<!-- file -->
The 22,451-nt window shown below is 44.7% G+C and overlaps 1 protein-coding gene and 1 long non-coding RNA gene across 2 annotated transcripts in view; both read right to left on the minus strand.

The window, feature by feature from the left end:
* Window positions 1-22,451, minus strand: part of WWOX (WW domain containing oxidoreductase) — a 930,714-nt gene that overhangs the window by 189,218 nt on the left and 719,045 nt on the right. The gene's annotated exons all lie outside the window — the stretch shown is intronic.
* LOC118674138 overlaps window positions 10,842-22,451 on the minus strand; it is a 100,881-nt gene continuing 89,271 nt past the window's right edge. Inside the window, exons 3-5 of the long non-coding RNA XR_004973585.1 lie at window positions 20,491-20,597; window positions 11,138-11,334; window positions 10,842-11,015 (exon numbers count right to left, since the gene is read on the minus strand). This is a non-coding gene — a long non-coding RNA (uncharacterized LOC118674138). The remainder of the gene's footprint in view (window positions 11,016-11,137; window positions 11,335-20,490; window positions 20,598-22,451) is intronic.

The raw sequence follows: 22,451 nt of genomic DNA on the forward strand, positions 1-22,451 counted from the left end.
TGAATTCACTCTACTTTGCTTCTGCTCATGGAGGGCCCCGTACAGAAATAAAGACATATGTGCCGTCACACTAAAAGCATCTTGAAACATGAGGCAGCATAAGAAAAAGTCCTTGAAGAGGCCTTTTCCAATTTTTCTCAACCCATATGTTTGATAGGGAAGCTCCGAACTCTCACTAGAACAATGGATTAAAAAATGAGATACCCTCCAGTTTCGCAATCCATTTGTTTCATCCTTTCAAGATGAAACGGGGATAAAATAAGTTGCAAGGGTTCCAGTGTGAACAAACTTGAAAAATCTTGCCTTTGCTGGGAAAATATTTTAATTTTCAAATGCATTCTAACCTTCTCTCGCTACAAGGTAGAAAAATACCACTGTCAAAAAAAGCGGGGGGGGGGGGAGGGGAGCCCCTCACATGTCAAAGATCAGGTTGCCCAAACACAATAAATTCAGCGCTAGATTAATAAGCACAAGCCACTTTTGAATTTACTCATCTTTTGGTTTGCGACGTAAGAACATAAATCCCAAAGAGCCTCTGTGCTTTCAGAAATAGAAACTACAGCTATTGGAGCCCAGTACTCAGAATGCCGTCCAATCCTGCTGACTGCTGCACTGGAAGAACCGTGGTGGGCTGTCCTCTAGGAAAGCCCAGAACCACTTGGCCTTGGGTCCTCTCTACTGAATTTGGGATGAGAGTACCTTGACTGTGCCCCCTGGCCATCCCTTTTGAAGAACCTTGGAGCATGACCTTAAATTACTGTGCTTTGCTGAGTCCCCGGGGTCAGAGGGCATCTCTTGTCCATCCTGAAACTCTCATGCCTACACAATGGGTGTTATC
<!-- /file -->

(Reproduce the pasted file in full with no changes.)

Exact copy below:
The 22,451-nt window shown below is 44.7% G+C and overlaps 1 protein-coding gene and 1 long non-coding RNA gene across 2 annotated transcripts in view; both read right to left on the minus strand.

The window, feature by feature from the left end:
* Window positions 1-22,451, minus strand: part of WWOX (WW domain containing oxidoreductase) — a 930,714-nt gene that overhangs the window by 189,218 nt on the left and 719,045 nt on the right. The gene's annotated exons all lie outside the window — the stretch shown is intronic.
* LOC118674138 overlaps window positions 10,842-22,451 on the minus strand; it is a 100,881-nt gene continuing 89,271 nt past the window's right edge. Inside the window, exons 3-5 of the long non-coding RNA XR_004973585.1 lie at window positions 20,491-20,597; window positions 11,138-11,334; window positions 10,842-11,015 (exon numbers count right to left, since the gene is read on the minus strand). This is a non-coding gene — a long non-coding RNA (uncharacterized LOC118674138). The remainder of the gene's footprint in view (window positions 11,016-11,137; window positions 11,335-20,490; window positions 20,598-22,451) is intronic.

The raw sequence follows: 22,451 nt of genomic DNA on the forward strand, positions 1-22,451 counted from the left end.
TGAATTCACTCTACTTTGCTTCTGCTCATGGAGGGCCCCGTACAGAAATAAAGACATATGTGCCGTCACACTAAAAGCATCTTGAAACATGAGGCAGCATAAGAAAAAGTCCTTGAAGAGGCCTTTTCCAATTTTTCTCAACCCATATGTTTGATAGGGAAGCTCCGAACTCTCACTAGAACAATGGATTAAAAAATGAGATACCCTCCAGTTTCGCAATCCATTTGTTTCATCCTTTCAAGATGAAACGGGGATAAAATAAGTTGCAAGGGTTCCAGTGTGAACAAACTTGAAAAATCTTGCCTTTGCTGGGAAAATATTTTAATTTTCAAATGCATTCTAACCTTCTCTCGCTACAAGGTAGAAAAATACCACTGTCAAAAAAAGCGGGGGGGGGGGGAGGGGAGCCCCTCACATGTCAAAGATCAGGTTGCCCAAACACAATAAATTCAGCGCTAGATTAATAAGCACAAGCCACTTTTGAATTTACTCATCTTTTGGTTTGCGACGTAAGAACATAAATCCCAAAGAGCCTCTGTGCTTTCAGAAATAGAAACTACAGCTATTGGAGCCCAGTACTCAGAATGCCGTCCAATCCTGCTGACTGCTGCACTGGAAGAACCGTGGTGGGCTGTCCTCTAGGAAAGCCCAGAACCACTTGGCCTTGGGTCCTCTCTACTGAATTTGGGATGAGAGTACCTTGACTGTGCCCCCTGGCCATCCCTTTTGAAGAACCTTGGAGCATGACCTTAAATTACTGTGCTTTGCTGAGTCCCCGGGGTCAGAGGGCATCTCTTGTCCATCCTGAAACTCTCATGCCTACACAATGGGTGTTATC